'There's a degree of irony, yes': Fire truck catches fire en route to call
Published Thursday, May 11, 2017 6:34PM ADT
Halifax firefighters got a surprise Thursday morning when flames started shooting from their own truck as they responded to a call.
"Unbelievable -- a fire truck actually caught on fire," mused Deputy Fire Chief Roy Hollett.
"It's like a police car getting broken into."
Hollett said the truck was responding to a medical call in Lake Echo, about 26 kilometres east of downtown Halifax, at about 9 a.m. when it began to lose power and started making loud noises.
"As (the driver) stopped the truck, the cab started to fill up with smoke. The captain directed everyone to get out immediately. When they got out, they noticed there was smoke and fire under the wheel well and the cab."
He said four people were in the truck, a 2003 Pierce. Some of the firefighters suffered minor smoke inhalation, but nothing that required medical attention, Hollett said.
Crews quickly brought breathing apparatus and other equipment to safety, and then lifted the cab to attack the fire. They used an extinguisher to contain it to the engine itself, before a second truck put the fire out, he said.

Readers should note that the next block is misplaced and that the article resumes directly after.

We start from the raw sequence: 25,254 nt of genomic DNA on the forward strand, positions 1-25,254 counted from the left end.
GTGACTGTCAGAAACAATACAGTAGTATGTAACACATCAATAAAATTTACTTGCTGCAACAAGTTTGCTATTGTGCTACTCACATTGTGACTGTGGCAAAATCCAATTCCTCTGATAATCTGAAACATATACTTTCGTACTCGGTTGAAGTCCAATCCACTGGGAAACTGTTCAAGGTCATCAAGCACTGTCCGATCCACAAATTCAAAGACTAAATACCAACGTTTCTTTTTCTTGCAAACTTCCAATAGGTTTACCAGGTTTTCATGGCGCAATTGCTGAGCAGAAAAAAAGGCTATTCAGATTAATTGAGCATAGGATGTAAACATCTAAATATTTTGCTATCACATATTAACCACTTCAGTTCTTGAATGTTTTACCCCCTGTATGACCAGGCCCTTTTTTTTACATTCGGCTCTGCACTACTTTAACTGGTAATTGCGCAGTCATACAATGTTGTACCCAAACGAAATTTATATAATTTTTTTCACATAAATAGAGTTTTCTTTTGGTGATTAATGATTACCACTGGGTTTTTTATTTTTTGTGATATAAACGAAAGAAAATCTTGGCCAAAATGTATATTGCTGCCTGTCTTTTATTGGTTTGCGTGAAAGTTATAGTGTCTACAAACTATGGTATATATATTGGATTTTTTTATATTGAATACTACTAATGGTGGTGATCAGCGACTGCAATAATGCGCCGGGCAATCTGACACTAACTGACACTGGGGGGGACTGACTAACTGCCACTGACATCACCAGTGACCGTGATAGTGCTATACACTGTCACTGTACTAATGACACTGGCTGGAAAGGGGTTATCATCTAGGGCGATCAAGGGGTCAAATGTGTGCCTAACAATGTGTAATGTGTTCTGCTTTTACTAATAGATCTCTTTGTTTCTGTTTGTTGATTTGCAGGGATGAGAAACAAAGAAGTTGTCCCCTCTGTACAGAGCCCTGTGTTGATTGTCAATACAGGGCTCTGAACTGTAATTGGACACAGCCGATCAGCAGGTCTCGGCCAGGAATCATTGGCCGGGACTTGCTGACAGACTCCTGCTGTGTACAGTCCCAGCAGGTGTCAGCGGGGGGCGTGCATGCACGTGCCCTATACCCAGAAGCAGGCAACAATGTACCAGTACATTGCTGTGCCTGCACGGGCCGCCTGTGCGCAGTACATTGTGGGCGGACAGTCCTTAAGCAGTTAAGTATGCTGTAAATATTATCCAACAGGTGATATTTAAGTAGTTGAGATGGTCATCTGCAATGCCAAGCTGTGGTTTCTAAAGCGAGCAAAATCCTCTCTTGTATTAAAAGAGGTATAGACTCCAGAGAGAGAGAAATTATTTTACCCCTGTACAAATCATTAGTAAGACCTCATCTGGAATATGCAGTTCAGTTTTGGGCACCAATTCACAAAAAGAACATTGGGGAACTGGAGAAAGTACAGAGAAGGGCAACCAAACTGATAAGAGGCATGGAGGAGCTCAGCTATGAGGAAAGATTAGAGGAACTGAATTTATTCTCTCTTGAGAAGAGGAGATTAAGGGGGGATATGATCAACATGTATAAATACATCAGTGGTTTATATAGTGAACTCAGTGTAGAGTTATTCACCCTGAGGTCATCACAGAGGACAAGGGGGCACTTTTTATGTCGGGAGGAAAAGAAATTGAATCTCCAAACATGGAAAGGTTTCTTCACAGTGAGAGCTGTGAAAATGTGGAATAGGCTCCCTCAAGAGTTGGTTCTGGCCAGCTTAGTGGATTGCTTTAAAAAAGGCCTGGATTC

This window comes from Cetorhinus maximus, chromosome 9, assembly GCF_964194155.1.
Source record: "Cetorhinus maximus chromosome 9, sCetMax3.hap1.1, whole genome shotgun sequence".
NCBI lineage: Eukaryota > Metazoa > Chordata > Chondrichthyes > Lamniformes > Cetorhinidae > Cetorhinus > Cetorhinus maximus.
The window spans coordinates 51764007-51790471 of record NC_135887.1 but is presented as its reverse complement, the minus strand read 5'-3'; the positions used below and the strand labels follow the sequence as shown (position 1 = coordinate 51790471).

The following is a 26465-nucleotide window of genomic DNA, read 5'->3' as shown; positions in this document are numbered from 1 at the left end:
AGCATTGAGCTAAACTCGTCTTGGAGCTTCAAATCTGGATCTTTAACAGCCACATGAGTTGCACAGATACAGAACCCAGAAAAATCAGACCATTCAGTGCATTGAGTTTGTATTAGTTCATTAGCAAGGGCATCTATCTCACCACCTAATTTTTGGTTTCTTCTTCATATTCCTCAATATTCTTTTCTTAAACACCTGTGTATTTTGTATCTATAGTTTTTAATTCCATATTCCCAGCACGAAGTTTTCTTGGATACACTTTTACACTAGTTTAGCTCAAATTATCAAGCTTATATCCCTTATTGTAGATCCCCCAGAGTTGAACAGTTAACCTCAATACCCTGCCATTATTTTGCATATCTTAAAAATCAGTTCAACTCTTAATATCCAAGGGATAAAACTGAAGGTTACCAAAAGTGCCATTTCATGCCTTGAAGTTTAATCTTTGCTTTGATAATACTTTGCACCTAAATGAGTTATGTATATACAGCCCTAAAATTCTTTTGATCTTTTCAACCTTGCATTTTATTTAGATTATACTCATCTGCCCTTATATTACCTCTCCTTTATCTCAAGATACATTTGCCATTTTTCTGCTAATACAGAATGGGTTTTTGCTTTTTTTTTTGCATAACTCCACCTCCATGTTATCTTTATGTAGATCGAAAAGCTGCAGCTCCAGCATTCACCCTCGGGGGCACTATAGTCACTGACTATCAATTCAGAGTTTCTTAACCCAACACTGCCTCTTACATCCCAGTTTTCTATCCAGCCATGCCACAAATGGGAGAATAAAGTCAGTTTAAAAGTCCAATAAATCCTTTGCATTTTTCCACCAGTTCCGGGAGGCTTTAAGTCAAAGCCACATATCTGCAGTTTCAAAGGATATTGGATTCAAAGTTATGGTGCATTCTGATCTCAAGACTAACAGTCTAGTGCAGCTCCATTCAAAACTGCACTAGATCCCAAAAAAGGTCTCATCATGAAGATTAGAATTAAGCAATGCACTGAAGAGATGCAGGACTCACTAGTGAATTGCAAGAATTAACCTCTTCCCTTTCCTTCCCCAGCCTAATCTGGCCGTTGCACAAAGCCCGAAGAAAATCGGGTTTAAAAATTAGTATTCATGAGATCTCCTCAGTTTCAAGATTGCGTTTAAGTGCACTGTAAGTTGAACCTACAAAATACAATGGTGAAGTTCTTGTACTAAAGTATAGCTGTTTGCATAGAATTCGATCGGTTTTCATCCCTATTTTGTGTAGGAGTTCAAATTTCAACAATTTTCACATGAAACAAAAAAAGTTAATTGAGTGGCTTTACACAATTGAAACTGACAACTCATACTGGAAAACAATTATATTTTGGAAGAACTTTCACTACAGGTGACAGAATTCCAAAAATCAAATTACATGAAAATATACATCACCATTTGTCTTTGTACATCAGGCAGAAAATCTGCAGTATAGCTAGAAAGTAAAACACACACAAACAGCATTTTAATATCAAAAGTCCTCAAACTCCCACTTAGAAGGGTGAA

Hollett said it appeared some grease or oil on top of the engine was burning, and oily spots were seen on the ground nearby on West Porters Lake Road. The cause is under investigation.
"We've had two fire stations catch fire ... but fire trucks catching fire, I don't recall and I've been with Halifax fire almost 18 years," Hollett said.
"There's a degree of irony, yes. When I heard the call come in on the radio, and heard an engine fire, I figured it was a car fire. And when the dispatcher confirmed the address and said it was a fire truck on fire, I slowed down and turned the radio up and thought, OK, did I actually hear a fire truck on fire?"
"So I made my way there ... Thankfully, no one was hurt and I can laugh at it now."
Another truck continued to the medical call, while a spare truck picked up the stricken truck's equipment and took over its duties.
City spokesman Brendan Elliott said the road was shut down for three hours.
"The truck was towed to our in-house mechanical garage, where it will be assessed and if it looks like we can't fix it ourselves we'll bring someone in to help us," said Elliott.